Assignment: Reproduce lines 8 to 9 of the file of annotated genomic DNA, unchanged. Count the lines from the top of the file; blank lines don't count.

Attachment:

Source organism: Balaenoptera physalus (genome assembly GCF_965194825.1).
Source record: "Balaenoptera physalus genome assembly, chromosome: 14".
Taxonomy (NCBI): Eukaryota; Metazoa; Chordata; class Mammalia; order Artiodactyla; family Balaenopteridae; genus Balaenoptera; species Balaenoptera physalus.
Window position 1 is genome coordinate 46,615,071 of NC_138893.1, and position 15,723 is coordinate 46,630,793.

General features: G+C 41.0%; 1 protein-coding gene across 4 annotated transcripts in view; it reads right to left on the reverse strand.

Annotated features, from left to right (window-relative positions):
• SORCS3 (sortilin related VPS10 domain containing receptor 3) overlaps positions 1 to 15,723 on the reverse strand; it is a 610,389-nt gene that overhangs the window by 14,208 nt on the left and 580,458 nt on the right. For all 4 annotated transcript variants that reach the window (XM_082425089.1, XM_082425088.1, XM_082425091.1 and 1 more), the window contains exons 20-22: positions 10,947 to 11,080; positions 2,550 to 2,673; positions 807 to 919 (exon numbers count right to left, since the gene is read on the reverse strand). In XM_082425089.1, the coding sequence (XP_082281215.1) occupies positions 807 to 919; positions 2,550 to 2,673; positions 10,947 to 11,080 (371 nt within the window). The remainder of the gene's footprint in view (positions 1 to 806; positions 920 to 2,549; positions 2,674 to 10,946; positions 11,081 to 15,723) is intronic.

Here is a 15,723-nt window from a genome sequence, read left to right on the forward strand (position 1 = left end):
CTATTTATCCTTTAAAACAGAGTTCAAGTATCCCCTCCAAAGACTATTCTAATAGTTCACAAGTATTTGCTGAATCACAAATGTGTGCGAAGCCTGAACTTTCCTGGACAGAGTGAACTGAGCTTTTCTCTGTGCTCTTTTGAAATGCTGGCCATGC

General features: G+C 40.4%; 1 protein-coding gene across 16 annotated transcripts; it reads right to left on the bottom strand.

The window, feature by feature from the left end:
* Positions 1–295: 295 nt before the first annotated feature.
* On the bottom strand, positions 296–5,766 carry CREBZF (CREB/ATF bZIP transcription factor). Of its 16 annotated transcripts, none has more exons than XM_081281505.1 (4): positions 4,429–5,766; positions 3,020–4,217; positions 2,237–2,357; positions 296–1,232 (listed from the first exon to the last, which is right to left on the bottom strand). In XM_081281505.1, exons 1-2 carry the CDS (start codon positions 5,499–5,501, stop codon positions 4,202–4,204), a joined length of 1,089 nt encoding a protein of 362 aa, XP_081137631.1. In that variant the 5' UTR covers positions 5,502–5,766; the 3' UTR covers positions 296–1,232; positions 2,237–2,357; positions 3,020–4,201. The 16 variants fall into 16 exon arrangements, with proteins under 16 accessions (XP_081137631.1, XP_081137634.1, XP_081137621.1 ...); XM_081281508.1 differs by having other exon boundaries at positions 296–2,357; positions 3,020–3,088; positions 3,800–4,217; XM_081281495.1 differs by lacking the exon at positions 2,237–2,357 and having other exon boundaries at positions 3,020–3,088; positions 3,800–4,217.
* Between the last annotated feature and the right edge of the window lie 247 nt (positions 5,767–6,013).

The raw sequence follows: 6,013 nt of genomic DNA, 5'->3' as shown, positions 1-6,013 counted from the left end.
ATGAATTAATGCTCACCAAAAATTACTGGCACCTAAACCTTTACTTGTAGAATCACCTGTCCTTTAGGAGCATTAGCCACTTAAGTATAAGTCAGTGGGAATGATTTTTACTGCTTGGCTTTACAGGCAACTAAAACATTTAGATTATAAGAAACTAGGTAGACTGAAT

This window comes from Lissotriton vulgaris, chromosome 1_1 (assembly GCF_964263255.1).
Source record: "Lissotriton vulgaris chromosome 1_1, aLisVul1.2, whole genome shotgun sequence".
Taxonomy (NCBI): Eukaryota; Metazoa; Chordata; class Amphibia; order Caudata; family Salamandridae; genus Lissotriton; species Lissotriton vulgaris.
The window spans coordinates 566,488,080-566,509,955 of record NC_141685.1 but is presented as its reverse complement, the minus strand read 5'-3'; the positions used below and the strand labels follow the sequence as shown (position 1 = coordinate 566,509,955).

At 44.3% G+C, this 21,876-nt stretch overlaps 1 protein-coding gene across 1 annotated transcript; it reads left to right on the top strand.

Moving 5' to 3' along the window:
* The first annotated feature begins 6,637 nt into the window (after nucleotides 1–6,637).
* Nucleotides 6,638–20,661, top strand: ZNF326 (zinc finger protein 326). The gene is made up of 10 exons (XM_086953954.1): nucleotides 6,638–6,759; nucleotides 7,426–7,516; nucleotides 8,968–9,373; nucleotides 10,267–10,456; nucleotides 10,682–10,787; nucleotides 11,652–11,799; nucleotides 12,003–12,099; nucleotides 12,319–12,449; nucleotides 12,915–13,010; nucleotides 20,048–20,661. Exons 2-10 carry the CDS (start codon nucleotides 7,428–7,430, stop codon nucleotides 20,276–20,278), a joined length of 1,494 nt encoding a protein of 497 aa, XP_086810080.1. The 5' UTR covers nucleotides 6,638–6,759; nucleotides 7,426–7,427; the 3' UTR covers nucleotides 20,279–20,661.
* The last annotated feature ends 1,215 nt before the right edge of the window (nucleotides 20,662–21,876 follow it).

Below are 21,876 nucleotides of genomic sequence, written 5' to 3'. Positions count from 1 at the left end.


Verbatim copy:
Here is a 15,723-nt window from a genome sequence, read left to right on the forward strand (position 1 = left end):
CTATTTATCCTTTAAAACAGAGTTCAAGTATCCCCTCCAAAGACTATTCTAATAGTTCACAAGTATTTGCTGAATCACAAATGTGTGCGAAGCCTGAACTTTCCTGGACAGAGTGAACTGAGCTTTTCTCTGTGCTCTTTTGAAATGCTGGCCATGC